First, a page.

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PM Modi's Security Breach in Punjab Offers Lessons We Can Learn for Future

By: Akshay Narang

Last Updated: August 27, 2022, 12:40 IST

New Delhi, India

PM Narendra Modi's convoy stuck on a flyover as the road was blocked by a group of protestors in Ferozepur, Punjab, on January 5. (PTI Photo)

PM Narendra Modi's convoy stuck on a flyover as the road was blocked by a group of protestors in Ferozepur, Punjab, on January 5. (PTI Photo)

The key takeaway is that the prime minister’s security is now largely the responsibility of central authorities in non-BJP states

An experiment started in the late 1940s when India emerged as the largest living democracy in the world. Certain quarters in the West started casting aspersions and expressing doubts about the fate of this humongous experiment. However, the experiment over the last 75 years has been largely successful with routinely held free and fair elections. It has also been largely free from instability or political warfare.

Yet, there are a few aberrations. Two former prime ministers of the country — Indira Gandhi and Rajiv Gandhi — got assassinated in the last century. The state of Punjab too has had a history of political violence and assassinations. Former Punjab chief minister Beant Singh too had been assassinated in the early 1990s. So, it isn’t a matter of surprise that there was a nationwide sense of shock following the security breach in Prime Minister Narendra Modi’s cavalcade near Ferozepur, Punjab, earlier this year. And now, the report of an independent Supreme Court panel into the incident has disclosed even more shocking details.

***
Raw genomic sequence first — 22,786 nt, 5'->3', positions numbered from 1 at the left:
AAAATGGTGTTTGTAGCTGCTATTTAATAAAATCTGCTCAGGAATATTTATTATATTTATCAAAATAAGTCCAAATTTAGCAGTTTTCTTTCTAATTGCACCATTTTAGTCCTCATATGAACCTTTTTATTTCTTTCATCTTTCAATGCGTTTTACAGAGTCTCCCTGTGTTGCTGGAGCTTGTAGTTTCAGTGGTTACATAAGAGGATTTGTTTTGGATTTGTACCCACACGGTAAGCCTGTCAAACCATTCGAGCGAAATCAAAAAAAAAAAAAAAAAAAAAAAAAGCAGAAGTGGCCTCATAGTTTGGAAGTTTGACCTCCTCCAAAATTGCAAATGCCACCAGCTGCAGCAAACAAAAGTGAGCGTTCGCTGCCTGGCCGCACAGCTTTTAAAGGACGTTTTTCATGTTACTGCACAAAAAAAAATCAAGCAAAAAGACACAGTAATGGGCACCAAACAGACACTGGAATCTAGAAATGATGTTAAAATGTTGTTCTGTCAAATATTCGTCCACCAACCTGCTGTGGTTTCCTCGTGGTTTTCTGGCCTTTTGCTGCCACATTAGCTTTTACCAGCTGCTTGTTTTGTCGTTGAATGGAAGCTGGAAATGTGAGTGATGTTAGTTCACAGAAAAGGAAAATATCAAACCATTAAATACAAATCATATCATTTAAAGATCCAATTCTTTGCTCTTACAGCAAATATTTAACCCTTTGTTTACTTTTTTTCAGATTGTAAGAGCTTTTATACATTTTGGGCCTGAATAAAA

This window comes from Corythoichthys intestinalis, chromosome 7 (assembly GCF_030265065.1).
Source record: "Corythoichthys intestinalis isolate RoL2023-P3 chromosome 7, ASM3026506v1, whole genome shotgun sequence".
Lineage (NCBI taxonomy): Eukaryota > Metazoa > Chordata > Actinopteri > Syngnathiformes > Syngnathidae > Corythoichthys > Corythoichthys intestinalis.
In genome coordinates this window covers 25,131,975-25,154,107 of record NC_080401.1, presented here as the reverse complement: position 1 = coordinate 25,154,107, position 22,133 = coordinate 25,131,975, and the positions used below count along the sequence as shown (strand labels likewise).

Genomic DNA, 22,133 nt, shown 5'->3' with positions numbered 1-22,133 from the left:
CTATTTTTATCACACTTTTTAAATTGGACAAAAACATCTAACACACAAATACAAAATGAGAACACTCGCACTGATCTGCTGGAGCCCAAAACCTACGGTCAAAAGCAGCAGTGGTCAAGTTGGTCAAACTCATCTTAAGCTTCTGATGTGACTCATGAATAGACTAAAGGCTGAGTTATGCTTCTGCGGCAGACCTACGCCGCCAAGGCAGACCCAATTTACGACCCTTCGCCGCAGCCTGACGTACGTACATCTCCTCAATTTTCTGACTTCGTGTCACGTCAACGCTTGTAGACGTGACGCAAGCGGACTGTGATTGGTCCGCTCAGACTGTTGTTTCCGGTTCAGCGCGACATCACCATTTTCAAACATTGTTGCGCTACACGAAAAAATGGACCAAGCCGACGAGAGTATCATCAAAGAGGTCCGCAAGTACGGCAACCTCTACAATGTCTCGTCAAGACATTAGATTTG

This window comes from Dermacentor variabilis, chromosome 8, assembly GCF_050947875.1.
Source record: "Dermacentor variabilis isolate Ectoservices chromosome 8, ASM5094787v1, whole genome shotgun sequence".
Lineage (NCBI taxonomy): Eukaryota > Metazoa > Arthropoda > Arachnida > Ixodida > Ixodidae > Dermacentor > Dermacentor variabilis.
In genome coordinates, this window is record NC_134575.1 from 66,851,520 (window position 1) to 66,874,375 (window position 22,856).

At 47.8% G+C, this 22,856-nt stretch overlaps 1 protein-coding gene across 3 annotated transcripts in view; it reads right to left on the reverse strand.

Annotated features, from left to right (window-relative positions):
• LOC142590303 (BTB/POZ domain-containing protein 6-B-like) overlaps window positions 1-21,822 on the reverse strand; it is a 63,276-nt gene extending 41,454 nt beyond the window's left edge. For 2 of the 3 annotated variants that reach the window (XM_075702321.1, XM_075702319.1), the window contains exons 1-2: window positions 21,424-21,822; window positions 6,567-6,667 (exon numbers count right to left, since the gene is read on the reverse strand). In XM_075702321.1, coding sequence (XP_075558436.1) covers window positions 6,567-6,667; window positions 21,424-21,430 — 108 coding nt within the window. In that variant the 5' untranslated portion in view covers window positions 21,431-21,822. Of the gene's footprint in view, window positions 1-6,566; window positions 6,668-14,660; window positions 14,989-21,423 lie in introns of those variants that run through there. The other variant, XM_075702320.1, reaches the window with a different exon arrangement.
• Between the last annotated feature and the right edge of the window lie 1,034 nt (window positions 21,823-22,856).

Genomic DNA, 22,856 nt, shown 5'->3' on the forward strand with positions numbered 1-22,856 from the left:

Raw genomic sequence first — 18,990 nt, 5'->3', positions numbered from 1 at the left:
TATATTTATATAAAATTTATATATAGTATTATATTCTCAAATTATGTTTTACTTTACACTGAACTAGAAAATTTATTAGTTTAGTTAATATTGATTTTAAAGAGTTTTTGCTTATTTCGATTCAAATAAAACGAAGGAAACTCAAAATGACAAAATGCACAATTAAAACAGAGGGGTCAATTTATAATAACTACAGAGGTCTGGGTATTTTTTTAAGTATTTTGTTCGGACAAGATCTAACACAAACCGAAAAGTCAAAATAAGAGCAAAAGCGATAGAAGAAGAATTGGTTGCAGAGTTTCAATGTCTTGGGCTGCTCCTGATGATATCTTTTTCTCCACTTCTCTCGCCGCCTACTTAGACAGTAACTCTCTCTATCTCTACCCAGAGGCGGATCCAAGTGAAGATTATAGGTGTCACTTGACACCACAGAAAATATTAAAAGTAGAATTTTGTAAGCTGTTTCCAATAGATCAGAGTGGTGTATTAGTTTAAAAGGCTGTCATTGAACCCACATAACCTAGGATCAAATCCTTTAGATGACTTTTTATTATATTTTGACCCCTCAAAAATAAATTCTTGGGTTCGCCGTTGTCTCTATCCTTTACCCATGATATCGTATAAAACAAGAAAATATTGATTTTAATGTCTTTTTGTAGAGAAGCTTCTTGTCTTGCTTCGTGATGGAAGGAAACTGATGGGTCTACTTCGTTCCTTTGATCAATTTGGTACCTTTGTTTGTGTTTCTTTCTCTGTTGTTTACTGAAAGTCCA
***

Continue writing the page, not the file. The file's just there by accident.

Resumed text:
It isn’t as if the incident didn’t already reek of sheer negligence and politicisation of an issue like the prime minister’s security. There was a sheer disregard of convention as the state’s chief minister and the Director General of Police (DGP) were not present to receive the prime minister. On top of it, the sight of cops having tea with hundreds of protesters who had blocked the prime minister’s convoy didn’t go down well with the shaken national conscience over the security breach. The prime minister’s convoy remained stuck on a flyover for a full 20 minutes and that too close to the India-Pakistan border.

The issue had led to exchange of heated political remarks with the BJP alleging that the Congress government in power in Punjab at that time had shown utter disregard for the prime minister’s security. On the other hand, the state Congress government seemed rather dismissive of the entire controversy and suggested that it was a mere coincidence.

However, the report submitted by the Supreme Court-appointed Retired Justice Indu Malhotra committee has cleared the air. It concluded that the Ferozepur SSP had failed to execute his duty of ensuring the prime minister’s security despite having necessary information two hours in advance. The Supreme Court bench headed by Chief Justice NV Ramana too held Harmandeep Singh Hans, Ferozepur SSP, responsible for not acting in time to ensure the prime minister’s security. The apex court bench also stated that there were sufficient forces at the SSP’s disposal and key inputs about the presence of hostile groups on the route taken by PM Modi.